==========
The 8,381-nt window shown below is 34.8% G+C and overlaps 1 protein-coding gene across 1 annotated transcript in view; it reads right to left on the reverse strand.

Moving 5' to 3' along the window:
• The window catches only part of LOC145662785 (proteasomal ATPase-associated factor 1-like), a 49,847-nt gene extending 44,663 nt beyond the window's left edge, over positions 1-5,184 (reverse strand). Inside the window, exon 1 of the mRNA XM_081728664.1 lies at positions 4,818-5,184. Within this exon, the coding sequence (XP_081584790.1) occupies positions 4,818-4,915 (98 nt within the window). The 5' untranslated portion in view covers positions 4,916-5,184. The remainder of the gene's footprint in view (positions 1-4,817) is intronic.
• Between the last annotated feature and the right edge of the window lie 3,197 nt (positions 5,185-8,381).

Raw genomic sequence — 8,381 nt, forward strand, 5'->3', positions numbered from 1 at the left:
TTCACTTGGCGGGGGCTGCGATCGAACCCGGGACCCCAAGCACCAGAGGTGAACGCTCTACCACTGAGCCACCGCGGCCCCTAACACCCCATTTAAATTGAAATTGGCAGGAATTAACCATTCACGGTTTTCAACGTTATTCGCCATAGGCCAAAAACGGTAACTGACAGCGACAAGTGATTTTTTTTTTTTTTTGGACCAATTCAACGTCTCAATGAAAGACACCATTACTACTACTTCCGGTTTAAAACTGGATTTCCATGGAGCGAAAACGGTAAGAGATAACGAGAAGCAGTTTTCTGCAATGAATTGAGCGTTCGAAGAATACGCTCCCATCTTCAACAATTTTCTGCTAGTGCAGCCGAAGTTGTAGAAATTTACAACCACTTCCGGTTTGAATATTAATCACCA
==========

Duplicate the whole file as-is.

The 8,381-nt window shown below is 34.8% G+C and overlaps 1 protein-coding gene across 1 annotated transcript in view; it reads right to left on the reverse strand.

Moving 5' to 3' along the window:
• The window catches only part of LOC145662785 (proteasomal ATPase-associated factor 1-like), a 49,847-nt gene extending 44,663 nt beyond the window's left edge, over positions 1-5,184 (reverse strand). Inside the window, exon 1 of the mRNA XM_081728664.1 lies at positions 4,818-5,184. Within this exon, the coding sequence (XP_081584790.1) occupies positions 4,818-4,915 (98 nt within the window). The 5' untranslated portion in view covers positions 4,916-5,184. The remainder of the gene's footprint in view (positions 1-4,817) is intronic.
• Between the last annotated feature and the right edge of the window lie 3,197 nt (positions 5,185-8,381).

Raw genomic sequence — 8,381 nt, forward strand, 5'->3', positions numbered from 1 at the left:
TTCACTTGGCGGGGGCTGCGATCGAACCCGGGACCCCAAGCACCAGAGGTGAACGCTCTACCACTGAGCCACCGCGGCCCCTAACACCCCATTTAAATTGAAATTGGCAGGAATTAACCATTCACGGTTTTCAACGTTATTCGCCATAGGCCAAAAACGGTAACTGACAGCGACAAGTGATTTTTTTTTTTTTTTGGACCAATTCAACGTCTCAATGAAAGACACCATTACTACTACTTCCGGTTTAAAACTGGATTTCCATGGAGCGAAAACGGTAAGAGATAACGAGAAGCAGTTTTCTGCAATGAATTGAGCGTTCGAAGAATACGCTCCCATCTTCAACAATTTTCTGCTAGTGCAGCCGAAGTTGTAGAAATTTACAACCACTTCCGGTTTGAATATTAATCACCA